The DAX index has reversed directions in the Thursday session, dropping 0.36%. Currently, the DAX is at 12,607.50. On the release front, German GfK Consumer Climate improved to 10.6, beating the estimate of 10.4. Later in the day, Germany releases Preliminary CPI, with an estimate of a flat 0.0%. In the US, today’s key event is Final GDP, which is expected to gain, 1.2%. As well, unemployment claims are expected to remain at 241 thousand. On Friday, Germany releases Retail Sales and the eurozone publishes CPI Flash Estimate. The US will publish UoM Consumer Sentiment.
Mario Draghi was likely unprepared for the sharp reaction on the currency markets to his remarks at the ECB forum in Portugal. EUR/USD has rallied this week, climbing 1.9% on Draghi’s hawkish comments. Draghi presented an optimistic view of the euro-area, saying that the recovery was broad and shrugged off weak inflation levels. Draghi said that the ECB’s stimulus program was needed for now, but would be gradually withdrawn once inflation moved higher. Draghi’s comments did not appear to be a major change from previous statements, as the ECB has said time and time again that the bank has no plans to remove stimulus until inflation levels in the eurozone are closer to the ECB’s target of 2 percent. However, the markets clearly think otherwise, as Draghi’s comments have raised speculation that the ECB is planning to tighten policy. After the euro jumped, the ECB beat a hasty retreat, as sources said that the markets had “misinterpreted” Draghi’s remarks. This impeded the euro’s rally, but only briefly. The ECB has consistently said that it would not reduce stimulus until inflation moves closer to the ECB’s target of 2%, but the message the markets appear to have heard is that the long war on inflation has been won, so it’s only a matter of time before the ECB wraps up its monetary stimulus. If investors remain convinced that the ECB’s easy money policy is on its way out, European stock markets could lose ground.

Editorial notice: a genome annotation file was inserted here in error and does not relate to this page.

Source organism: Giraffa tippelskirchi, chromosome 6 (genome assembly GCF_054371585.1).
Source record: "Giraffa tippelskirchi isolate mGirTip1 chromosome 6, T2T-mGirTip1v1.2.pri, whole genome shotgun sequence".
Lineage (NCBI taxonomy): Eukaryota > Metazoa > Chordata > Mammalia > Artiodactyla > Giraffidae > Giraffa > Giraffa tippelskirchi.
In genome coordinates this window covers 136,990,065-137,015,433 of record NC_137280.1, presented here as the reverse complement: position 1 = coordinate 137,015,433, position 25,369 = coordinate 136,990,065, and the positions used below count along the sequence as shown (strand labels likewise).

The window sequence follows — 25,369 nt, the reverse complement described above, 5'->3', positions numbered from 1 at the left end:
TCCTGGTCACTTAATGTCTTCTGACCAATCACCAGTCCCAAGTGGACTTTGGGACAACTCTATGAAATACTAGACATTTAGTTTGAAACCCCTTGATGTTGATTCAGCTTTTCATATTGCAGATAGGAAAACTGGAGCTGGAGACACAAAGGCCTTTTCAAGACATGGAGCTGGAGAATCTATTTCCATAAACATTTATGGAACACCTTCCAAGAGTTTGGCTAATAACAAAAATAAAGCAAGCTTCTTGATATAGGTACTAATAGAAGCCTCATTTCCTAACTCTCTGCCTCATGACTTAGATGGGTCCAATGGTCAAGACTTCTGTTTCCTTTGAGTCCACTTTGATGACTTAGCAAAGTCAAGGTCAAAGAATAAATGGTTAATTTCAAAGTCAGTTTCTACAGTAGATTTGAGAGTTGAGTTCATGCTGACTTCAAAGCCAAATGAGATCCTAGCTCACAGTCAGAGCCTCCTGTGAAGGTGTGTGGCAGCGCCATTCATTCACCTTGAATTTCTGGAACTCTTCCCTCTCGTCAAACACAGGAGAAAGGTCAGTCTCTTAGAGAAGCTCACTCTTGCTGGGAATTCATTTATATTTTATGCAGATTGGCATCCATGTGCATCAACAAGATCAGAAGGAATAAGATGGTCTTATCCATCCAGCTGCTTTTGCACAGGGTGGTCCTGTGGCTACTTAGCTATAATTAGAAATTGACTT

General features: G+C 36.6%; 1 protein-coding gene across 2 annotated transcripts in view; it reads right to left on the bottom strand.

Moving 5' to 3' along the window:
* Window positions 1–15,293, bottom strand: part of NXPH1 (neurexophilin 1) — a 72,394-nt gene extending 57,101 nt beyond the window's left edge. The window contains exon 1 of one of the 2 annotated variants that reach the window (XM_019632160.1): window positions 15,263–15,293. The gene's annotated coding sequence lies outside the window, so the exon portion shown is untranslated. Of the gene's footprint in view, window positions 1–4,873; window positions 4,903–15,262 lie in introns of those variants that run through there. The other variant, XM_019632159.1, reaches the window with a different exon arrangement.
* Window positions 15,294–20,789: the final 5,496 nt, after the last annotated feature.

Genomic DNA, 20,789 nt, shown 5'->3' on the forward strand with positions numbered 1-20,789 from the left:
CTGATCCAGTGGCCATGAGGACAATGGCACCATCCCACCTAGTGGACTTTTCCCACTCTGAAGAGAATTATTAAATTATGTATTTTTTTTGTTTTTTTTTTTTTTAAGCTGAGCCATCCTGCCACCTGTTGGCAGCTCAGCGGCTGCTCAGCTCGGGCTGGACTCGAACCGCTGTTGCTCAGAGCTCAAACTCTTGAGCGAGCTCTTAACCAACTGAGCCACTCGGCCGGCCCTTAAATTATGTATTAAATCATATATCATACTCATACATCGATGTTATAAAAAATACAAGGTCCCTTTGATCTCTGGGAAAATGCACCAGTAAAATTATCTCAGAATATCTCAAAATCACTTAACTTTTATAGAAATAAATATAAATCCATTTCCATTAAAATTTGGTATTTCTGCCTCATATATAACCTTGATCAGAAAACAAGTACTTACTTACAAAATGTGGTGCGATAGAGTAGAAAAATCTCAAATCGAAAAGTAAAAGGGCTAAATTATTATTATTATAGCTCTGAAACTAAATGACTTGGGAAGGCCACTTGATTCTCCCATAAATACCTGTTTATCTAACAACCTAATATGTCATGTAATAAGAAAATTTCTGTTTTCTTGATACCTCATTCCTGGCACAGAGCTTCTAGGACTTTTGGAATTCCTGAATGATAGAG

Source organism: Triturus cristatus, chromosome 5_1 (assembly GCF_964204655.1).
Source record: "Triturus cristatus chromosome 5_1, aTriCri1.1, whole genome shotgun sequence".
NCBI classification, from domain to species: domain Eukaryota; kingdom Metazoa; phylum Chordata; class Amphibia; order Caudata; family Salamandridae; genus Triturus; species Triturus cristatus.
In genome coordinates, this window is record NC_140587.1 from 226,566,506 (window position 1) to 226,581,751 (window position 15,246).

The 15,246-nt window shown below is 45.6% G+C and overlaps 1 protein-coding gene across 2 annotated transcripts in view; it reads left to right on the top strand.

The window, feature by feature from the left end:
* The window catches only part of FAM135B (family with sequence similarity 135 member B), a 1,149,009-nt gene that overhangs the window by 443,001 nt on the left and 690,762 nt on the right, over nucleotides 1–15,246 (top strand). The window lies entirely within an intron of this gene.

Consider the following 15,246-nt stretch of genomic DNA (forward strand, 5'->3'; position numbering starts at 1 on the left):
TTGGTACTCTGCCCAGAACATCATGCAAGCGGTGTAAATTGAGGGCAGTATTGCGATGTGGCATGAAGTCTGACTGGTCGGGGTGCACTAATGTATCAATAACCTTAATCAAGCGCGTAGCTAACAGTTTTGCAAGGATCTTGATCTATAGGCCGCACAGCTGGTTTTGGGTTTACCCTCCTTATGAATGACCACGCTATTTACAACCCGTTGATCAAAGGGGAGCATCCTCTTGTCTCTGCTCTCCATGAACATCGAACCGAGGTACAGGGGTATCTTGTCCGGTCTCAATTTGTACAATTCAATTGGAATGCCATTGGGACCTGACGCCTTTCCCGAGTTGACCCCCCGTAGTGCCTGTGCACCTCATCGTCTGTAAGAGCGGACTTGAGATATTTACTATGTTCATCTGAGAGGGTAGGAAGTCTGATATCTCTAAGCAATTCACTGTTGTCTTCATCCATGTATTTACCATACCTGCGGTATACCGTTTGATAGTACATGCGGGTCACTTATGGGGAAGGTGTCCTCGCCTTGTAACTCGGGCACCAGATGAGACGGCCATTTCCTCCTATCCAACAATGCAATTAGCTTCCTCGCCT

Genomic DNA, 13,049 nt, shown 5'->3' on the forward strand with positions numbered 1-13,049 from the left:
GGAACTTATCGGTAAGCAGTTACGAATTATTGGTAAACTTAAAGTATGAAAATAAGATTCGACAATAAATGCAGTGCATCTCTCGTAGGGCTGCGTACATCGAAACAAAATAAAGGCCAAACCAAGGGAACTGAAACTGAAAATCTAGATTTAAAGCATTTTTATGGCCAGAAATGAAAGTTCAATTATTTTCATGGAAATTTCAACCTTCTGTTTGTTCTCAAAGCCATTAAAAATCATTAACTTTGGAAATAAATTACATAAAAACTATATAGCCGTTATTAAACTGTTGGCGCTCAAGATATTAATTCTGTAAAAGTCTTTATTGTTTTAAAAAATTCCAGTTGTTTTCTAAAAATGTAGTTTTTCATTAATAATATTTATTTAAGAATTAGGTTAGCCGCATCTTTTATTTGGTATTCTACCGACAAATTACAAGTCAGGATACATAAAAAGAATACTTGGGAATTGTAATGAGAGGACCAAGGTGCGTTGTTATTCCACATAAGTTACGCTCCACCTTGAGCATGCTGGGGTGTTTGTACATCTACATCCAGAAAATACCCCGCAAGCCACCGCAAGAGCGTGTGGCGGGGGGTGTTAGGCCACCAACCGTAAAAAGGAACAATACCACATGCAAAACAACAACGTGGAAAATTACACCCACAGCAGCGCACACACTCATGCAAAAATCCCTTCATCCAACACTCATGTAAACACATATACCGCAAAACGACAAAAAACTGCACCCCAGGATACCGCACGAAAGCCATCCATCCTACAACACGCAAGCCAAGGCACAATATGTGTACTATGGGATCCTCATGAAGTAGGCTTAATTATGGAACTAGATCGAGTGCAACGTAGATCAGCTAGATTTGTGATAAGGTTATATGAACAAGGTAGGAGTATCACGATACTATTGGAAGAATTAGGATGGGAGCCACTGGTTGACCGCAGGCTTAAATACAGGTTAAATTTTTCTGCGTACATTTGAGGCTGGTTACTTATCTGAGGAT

The German economy continues to perform well, as the labor market is strong, exports are up and consumer demand is solid. Still, Germany has not been immune to low inflation levels, which have hampered economies in Europe, Japan and North America (the UK is one notable exception). German CPI, the primary gauge of consumer inflation, has not posted a gain since March, and the estimate for the June report stands at a flat 0.0%. The strong economy and the ECB’s loose monetary policy, inflation remains stubbornly low. One key factor in this is falling oil prices, which have also pushed energy stocks lower, and this has weighed on the DAX as well. Some analysts have projected that the ECB will not raise interest rates before 2019, as the eurozone economy is simply not strong enough to withstand higher interest rates in the near future.
It’s report card day for the US economy, with the release of Final GDP for the first quarter later on Thursday. The economy is expected to grow 1.2%, but there are worrying signs that the GDP might miss this target. Recent US economic data has been softer than expected, notably construction and manufacturing reports. US durable goods releases were weak in May. Core Durable Goods broke a streak of two straight declines, but the weak gain of 0.1% missed expectations. Durable Goods declined 1.1%, its sharpest decline since June 2016. The slowdown in orders of business equipment could weigh on second quarter growth. Last week, it was the turn of construction numbers to disappoint, as Housing Starts and Building Permits both missed expectations. Consumer spending has also been softer than expected, and if Final GDP falls short of the modest estimate of 1.2%, investor sentiment could sour and send the stock markets lower.